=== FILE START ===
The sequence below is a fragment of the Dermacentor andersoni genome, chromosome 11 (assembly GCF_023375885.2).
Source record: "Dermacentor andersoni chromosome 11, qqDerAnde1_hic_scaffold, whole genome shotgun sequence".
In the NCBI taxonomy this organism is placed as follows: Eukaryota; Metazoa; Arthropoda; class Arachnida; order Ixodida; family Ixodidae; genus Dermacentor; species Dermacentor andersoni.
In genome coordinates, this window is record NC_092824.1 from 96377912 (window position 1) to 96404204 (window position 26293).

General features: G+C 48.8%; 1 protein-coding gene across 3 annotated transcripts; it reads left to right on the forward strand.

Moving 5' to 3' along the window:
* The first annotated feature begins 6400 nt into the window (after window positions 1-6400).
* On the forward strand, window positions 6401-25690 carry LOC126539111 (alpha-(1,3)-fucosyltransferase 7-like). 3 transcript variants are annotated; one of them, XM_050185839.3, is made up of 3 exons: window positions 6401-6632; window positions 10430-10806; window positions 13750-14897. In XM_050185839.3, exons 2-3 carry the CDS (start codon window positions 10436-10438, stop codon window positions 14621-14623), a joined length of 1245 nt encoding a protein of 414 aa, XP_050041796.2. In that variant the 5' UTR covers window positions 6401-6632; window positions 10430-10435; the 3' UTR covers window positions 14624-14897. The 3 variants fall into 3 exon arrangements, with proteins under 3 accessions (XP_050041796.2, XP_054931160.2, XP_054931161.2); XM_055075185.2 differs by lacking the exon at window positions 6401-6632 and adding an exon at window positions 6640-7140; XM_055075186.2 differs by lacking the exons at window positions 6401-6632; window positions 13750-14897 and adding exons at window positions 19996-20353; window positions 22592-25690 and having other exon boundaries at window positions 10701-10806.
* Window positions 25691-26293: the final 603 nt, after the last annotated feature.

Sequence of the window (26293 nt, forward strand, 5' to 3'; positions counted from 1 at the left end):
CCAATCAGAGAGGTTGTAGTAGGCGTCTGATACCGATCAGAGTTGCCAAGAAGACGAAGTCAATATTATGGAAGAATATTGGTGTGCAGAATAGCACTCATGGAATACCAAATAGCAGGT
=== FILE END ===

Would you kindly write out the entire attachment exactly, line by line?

The sequence below is a fragment of the Dermacentor andersoni genome, chromosome 11 (assembly GCF_023375885.2).
Source record: "Dermacentor andersoni chromosome 11, qqDerAnde1_hic_scaffold, whole genome shotgun sequence".
In the NCBI taxonomy this organism is placed as follows: Eukaryota; Metazoa; Arthropoda; class Arachnida; order Ixodida; family Ixodidae; genus Dermacentor; species Dermacentor andersoni.
In genome coordinates, this window is record NC_092824.1 from 96377912 (window position 1) to 96404204 (window position 26293).

General features: G+C 48.8%; 1 protein-coding gene across 3 annotated transcripts; it reads left to right on the forward strand.

Moving 5' to 3' along the window:
* The first annotated feature begins 6400 nt into the window (after window positions 1-6400).
* On the forward strand, window positions 6401-25690 carry LOC126539111 (alpha-(1,3)-fucosyltransferase 7-like). 3 transcript variants are annotated; one of them, XM_050185839.3, is made up of 3 exons: window positions 6401-6632; window positions 10430-10806; window positions 13750-14897. In XM_050185839.3, exons 2-3 carry the CDS (start codon window positions 10436-10438, stop codon window positions 14621-14623), a joined length of 1245 nt encoding a protein of 414 aa, XP_050041796.2. In that variant the 5' UTR covers window positions 6401-6632; window positions 10430-10435; the 3' UTR covers window positions 14624-14897. The 3 variants fall into 3 exon arrangements, with proteins under 3 accessions (XP_050041796.2, XP_054931160.2, XP_054931161.2); XM_055075185.2 differs by lacking the exon at window positions 6401-6632 and adding an exon at window positions 6640-7140; XM_055075186.2 differs by lacking the exons at window positions 6401-6632; window positions 13750-14897 and adding exons at window positions 19996-20353; window positions 22592-25690 and having other exon boundaries at window positions 10701-10806.
* Window positions 25691-26293: the final 603 nt, after the last annotated feature.

Sequence of the window (26293 nt, forward strand, 5' to 3'; positions counted from 1 at the left end):
CCAATCAGAGAGGTTGTAGTAGGCGTCTGATACCGATCAGAGTTGCCAAGAAGACGAAGTCAATATTATGGAAGAATATTGGTGTGCAGAATAGCACTCATGGAATACCAAATAGCAGGT